According to the Language of Flowers, a small book that Amazon Drygoods reprinted from its Victorian original, lilies of the valley mean a “return of happiness.” And so to, does this card promise happiness from it envelope through to its inside message.
Based on a panel die from Tutti Designs, that was die-cut twice (one white cardstock and one green paper), this card comes together with its sentiments. The front “With love” is a foiled strip on scrap cardstock. (Sometimes when my mojo is lacking, I make a batch of foiled sentiments to have on hand.)
Inside the sentiment is heat embossed onto vellum. The longer sentiment is:
“Let us be grateful
to people who make us happy;
they are the charming gardeners
who make our souls blossom.”
Only liquid glue was used in the assembly of the card.
The back flap of the envelope was stamped with a Card Making Magic sentiment “OPEN immediately to release happiness!” to hint at what the enclosed card is about
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White elephants can be seen as special creatures in some cultures. This white elephant card was made to cheer up a friend going through some difficult times.
I was trying for a rich and silky effect by doing a blend of sunrise colors over a cut and embossed background that was then gone over with a Cosmic Shimmer Opal Blaze Polish to make it shimmer. The card base is made from shimmer paper as well.
The elephant’s headpiece and covering also have some of the opal blaze polish. The leafy heart die cut was adhered with foam squares to the embossed layer, and the elephant glued to the leaves.
The foiled sentiment was one that I had made previously in a foiling session. It is adhered with foam squares.
Sequins finish the decorations.
Althrough not pictured, I stamped the back envelope flap with “sending you love and Kindness” from a Hero Arts using an ombre ink pad.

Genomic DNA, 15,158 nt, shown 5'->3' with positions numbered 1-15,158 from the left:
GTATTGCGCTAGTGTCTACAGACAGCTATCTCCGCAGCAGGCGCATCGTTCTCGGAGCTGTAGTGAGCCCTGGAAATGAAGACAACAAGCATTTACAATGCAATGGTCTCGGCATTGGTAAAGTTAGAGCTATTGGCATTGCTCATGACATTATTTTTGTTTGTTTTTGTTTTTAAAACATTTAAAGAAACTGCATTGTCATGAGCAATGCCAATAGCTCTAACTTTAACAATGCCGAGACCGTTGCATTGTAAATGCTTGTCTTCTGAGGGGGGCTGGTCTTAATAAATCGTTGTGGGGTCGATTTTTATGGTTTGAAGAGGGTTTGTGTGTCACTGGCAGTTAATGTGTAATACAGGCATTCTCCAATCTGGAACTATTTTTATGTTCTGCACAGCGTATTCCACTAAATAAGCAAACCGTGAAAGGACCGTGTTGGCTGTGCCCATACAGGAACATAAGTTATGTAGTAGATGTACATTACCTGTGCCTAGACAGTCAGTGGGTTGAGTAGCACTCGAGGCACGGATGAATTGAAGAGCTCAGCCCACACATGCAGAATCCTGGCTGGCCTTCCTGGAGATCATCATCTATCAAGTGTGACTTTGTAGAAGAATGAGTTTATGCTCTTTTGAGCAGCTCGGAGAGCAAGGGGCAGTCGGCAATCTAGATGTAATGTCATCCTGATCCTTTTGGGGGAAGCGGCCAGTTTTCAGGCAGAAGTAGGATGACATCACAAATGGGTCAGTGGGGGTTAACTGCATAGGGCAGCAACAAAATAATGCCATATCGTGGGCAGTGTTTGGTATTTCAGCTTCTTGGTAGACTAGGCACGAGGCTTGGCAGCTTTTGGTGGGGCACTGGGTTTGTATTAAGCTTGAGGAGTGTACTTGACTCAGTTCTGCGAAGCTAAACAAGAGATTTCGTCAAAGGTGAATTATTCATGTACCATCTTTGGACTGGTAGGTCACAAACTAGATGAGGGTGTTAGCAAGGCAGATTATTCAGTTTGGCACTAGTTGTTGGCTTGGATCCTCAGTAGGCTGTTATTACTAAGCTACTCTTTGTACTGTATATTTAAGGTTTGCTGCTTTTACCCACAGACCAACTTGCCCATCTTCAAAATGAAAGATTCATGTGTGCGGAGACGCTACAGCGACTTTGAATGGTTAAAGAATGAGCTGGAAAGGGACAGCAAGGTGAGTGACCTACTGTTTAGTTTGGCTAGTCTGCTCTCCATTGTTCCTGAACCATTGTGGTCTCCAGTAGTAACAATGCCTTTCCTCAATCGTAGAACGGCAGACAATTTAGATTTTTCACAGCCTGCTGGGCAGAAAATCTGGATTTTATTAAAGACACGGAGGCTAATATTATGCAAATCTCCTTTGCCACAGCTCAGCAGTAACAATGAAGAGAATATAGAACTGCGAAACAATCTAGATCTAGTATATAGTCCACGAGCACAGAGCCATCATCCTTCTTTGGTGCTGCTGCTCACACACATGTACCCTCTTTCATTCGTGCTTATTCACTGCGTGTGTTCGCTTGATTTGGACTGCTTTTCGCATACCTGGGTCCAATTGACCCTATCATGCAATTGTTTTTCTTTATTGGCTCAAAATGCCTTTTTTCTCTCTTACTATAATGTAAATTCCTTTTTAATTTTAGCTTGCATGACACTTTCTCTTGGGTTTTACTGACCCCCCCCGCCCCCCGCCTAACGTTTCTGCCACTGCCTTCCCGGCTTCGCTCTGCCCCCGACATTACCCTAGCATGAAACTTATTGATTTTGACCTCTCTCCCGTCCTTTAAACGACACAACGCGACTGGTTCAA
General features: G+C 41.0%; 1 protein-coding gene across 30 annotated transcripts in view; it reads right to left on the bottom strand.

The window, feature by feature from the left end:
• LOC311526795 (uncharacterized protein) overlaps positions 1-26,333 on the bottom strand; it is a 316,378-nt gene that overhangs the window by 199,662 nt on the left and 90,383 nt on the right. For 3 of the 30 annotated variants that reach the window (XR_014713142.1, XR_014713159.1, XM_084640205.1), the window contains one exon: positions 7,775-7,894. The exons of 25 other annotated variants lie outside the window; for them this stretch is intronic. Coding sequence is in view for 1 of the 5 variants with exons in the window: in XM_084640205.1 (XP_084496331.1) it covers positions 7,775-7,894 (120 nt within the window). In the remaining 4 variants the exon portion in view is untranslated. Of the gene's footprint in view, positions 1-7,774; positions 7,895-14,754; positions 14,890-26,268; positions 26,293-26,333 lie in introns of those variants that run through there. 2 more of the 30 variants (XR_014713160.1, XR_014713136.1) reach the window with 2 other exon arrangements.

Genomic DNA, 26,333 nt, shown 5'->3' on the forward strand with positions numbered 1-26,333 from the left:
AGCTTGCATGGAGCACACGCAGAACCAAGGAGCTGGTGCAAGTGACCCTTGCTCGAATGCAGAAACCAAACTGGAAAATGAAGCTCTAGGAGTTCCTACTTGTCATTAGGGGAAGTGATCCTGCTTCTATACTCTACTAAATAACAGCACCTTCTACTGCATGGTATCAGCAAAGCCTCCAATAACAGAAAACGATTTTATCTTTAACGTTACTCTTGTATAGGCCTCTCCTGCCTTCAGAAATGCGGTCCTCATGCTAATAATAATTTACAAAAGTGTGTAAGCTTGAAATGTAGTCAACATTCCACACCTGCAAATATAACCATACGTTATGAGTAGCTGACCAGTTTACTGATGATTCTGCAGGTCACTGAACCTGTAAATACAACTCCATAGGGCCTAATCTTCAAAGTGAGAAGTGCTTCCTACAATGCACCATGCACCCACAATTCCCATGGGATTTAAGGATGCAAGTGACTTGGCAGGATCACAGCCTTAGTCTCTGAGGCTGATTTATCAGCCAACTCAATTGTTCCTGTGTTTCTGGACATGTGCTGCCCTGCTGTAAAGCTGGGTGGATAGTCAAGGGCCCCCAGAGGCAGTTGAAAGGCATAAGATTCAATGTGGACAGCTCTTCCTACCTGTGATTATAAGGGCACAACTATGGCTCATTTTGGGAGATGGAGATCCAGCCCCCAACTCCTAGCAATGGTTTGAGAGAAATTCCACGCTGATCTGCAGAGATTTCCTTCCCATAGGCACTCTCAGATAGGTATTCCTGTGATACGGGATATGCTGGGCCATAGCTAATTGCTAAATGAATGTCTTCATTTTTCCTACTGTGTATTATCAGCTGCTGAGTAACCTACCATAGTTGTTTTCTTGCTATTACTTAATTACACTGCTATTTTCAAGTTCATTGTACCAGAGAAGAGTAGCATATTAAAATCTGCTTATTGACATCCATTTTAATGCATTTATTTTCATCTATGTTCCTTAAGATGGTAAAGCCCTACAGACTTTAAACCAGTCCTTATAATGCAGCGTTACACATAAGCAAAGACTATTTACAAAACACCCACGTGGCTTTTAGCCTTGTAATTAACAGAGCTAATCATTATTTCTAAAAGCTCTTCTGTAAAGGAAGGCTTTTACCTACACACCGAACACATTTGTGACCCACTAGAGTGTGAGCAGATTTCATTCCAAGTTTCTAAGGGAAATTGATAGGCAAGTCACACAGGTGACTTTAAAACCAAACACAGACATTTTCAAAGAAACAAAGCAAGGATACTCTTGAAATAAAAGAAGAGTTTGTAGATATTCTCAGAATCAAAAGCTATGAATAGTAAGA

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Have to share some inspiration with you from a papercrafter who goes by the name Drop of Sunshine. I have been inspired by her mixed media creations, but she has shared some papers and digital kits to make things like this exploding box.
To access her free digital download that I am linking to, you need to be a member of Craftworld.com which is a free membership based site where papercrafters (and crafters in general) have a community to post and share their projects, get inspiration, and converse with crafters from all over the world.
I downloaded and printed the six sheets that make up this exploding exploding box digital kit on lightweight white cardstock. I followed Drop of Sunshine’s YouTube tutorial and only changed up the center decoration by cutting the four flower wreaths with no background into two cones, one spiral strip and one base mat. The two cones I glued one on top of the other and used the spiral to make the top of the tree. I fussy cut most of the individual rose blooms and leaves and shaped them by scoring, folding and curving the leaves with my fingers. The roses are in several sizes so the layers are largest on the bottom and the smallest on top again with folding and curving the petals with my fingers.
From scrap cardstock left from fussy cutting I made four small loops to act as ‘faux foam tape’ to raise the circle sentiments up. The other sentiment strips were curved and pleated using my fingers. I used a black pen to write the recipient’s name on one of the blank banners.
Below is all the flower and sentiments I had left over from the kit. I made the box in about two hours using only scissors, glue, ruler, scoring board and black pen.
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What to send to cheer a friend up when they are an ocean away and going through some tough times is the theme of this card – part thinking of you, part Valentine.
A whimsical mouse carrying a heart is a stamp set designed by Bonnie Krebs for Art Impressions. It comes with coordinating dies to cut out the image and with a companion die the twist frame it makes an interactive element that can twist to see the front and back of the image.
I colored the image with watercolor pencils and brushed them with water. Once the images were dry, I added a layer or two of Glossy Accents, a clear gel that adds dimension. (Hint: if you get air-bubbles in the gel, quickly pop them with a straight pin before they harden into the piece.) I let these pieces dry over-night before I glued them together.